Don’t Lose Your Match: The Danger of Ignoring Your 401(k) Vesting Schedule

It’s common financial advice – save enough in your 401(k) to get the company match.

It’s great advice (after all, who doesn’t want free money?), but it may not be yours to keep should you change jobs or withdraw from your 401(k).

This is because each employer match follows its own vesting schedule.

And, if you don’t pay attention to your company’s vesting schedule, you could do some serious harm to your retirement savings – especially if you’re one of the many Americans switching jobs.

A recent LinkedIn study found that “almost 70% of Gen Z and millennial Americans stated they planned to leave their jobs in 2023.”

If you’re planning to leave your job in the near future, you need to check your vesting schedule.

The reason is simple. If you leave your job before you are fully vested, you may lose out on the employee match you worked so hard for.

The same vesting rules apply if you want to withdraw from your 401(k), which, according to Vanguard, a record number of investors are doing right now.

2.8% of participants took a 401(k) hardship withdrawal in 2022, up from 2.1% in 2021.

And 3.6% of participants took a non-hardship 401(k) withdrawal.

Knowing how your employer’s vesting schedules works is critical for your retirement future.

How 401(k) Vesting Works

401(k) vesting schedule

Let’s begin by discussing what vesting is.

Vesting means ownership.

The money you put into your 401(k) is yours. You own what you contribute.

It works a little differently for employer matching contributions.

About 81% of companies that offer a 401(k) plan made a matching contribution to workers’ retirement savings in 2021, according to the latest annual survey published by the Plan Sponsor Council of America.

But just because your company offers it doesn’t mean you will see the money anytime soon.

This is because vesting schedules differ from one company to another.

A 401(k) vesting schedule is the length of time you must stay working for your company for matching contributions to be 100% yours.

Sometimes you are immediately vested, which means you own those employer match contributions right away.

But most have different vesting schedules, which determine how much of the employer match you own (or are vested in) by how long you have worked for the company.

Different Types of 401(k) Vesting Schedules

401(k) vesting schedule

Vesting schedules are employee timelines to determine how long it takes until an employee is fully vested (or owns their matching contributions).

The different types are cliff, graded, or immediate.


Cliff vesting is when a company requires you to stay employed with them for a specific amount of time before the money your employer contributed is yours.

Employers have up to 3 years to vest employees in this type of vesting schedule.

You do not own any of the employee matching contributions until you reach this specific point.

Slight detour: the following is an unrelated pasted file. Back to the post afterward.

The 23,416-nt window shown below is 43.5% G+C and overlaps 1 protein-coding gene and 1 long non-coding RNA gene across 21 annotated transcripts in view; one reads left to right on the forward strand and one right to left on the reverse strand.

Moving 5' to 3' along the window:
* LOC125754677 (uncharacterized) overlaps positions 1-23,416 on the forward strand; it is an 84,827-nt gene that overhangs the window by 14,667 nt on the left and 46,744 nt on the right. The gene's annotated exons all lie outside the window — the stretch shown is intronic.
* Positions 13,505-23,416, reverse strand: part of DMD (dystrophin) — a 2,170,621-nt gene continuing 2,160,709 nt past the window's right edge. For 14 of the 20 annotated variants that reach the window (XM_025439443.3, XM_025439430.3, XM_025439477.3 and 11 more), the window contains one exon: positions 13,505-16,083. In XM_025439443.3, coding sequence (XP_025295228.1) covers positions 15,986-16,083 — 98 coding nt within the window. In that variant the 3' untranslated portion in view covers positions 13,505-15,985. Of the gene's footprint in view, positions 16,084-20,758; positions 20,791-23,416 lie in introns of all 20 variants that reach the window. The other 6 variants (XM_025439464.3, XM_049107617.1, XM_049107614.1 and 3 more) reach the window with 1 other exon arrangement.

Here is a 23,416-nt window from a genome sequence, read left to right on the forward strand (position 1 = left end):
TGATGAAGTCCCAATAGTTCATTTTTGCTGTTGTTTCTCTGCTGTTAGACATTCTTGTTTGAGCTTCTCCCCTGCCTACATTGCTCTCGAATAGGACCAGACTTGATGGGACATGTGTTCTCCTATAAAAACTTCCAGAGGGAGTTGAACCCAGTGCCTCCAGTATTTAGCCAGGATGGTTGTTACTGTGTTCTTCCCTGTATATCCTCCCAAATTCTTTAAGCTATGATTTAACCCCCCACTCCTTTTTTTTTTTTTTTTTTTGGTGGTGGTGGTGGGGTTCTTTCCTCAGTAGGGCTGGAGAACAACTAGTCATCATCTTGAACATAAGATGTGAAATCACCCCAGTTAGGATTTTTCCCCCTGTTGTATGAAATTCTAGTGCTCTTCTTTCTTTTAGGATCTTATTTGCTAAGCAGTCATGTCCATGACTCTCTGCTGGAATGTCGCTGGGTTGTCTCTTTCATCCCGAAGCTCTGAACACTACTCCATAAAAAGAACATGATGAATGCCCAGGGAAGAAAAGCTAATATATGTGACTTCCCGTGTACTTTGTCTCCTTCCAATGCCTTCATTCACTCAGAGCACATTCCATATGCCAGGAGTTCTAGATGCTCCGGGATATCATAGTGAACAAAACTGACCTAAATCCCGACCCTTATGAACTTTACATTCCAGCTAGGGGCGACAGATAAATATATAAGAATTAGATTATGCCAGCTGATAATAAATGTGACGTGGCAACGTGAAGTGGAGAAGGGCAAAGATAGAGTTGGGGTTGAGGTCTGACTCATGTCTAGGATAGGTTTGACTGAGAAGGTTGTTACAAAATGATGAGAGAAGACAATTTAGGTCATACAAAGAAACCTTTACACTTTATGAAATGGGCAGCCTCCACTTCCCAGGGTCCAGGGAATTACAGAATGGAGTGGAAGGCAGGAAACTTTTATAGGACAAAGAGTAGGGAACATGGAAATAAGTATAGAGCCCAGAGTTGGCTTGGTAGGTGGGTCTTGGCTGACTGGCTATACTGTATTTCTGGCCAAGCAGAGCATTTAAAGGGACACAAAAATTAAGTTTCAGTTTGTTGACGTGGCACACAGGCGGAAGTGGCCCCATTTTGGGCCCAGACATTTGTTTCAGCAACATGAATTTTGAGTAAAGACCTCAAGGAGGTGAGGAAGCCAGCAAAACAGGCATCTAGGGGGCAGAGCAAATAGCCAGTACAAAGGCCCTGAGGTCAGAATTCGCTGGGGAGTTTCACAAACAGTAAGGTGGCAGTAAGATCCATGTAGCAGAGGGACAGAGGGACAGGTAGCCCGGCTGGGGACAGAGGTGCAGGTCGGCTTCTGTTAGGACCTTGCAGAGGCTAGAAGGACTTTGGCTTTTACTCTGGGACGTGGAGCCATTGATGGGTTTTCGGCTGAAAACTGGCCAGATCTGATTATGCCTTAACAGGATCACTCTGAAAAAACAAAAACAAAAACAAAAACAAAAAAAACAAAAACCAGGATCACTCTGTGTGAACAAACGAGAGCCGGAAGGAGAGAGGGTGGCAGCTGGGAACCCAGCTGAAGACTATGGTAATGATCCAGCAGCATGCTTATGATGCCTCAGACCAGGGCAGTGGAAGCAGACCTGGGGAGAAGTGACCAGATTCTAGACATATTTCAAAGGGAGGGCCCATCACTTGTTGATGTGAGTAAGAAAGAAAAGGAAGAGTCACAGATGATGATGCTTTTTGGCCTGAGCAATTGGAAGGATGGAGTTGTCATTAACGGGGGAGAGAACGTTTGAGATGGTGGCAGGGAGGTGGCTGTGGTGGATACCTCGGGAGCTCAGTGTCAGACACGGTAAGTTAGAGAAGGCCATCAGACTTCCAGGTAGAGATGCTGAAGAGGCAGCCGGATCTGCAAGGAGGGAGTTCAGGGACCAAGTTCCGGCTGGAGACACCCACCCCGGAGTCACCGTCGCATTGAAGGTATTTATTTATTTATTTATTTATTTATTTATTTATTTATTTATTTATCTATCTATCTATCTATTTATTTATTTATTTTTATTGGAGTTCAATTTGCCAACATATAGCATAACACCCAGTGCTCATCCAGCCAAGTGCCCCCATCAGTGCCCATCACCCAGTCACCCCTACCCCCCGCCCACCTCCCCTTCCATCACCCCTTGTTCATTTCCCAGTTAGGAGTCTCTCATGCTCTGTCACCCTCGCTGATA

Graded vesting means you vest a certain percentage of your employer’s matching dollars in a set period of time until you are 100% vested.

By law, employers must vest employees at least 20% at the end of 2 years, and another 20% annually each year thereafter.

This means, by the end of year 6 working for your company, you will be 100% vested for the company match.

An immediate vesting schedule means you own your employer’s contribution as soon as you receive it in your 401(k) account.

According to a PSCA survey, “More than 44% of 401(k) plans offer immediate full vesting of a company match.”

What Happens When You Aren’t 100% Vested and Leave a Job?

401(k) vesting schedule

Let’s say your company has a cliff vesting schedule, and you get offered a new job before you have reached the company’s 3-year mark to be vested.

You’d have to forfeit the money your employer contributed. 

Similarly, let’s say your company has a graded vesting schedule, and you leave the company before you are fully vested.

You will owe your company the percentage not vested.

For example, if you leave the company after 4 years and your company has a 6-year vesting schedule, you will own 60% of the amount your employer has contributed if they vested 20% at the end of year 2, 20% year 3, and 20% year 4.

This could be a serious issue for many people.

According to a 2022 research study by Principal Financial Group, “Company 401(k) plan matches are identified as important to reaching retirement goals by 62% of workers.

If the company match is important to meeting goals, you don’t want to have to give the money back.

While we don’t want to suggest you stay in a terrible job, we do suggest learning your company’s vesting schedule so when you are ready to leave, you can know what you will keep and what you will have to forfeit of your employer matching funds.

401(k) Withdrawals and Your Vesting Schedule

401(k) vesting schedule

Should you want to cash out your 401(k) – which is not advisable – or withdraw a certain amount, you are only allowed to withdraw amounts that are vested. 

Just like with changing jobs, you can only make withdrawals from 401(k)s that are fully vested.

Take Control of Your Financial Future

401(k) vesting schedule

401(k) Maneuver provides independent, professional account management to help employees, just like you, grow and protect their 401(k) accounts.

Our goal is to increase your account performance over time, manage downside risk to minimize losses, and reduce fees that are hurting your retirement account performance. 

We review and rebalance your account for you with the goal in mind of keeping you in what is working and out of what is not. 

With 401(k) Maneuver, you can go about your life doing what you love with confidence, knowing we are managing your 401(k) for you.

See how it works

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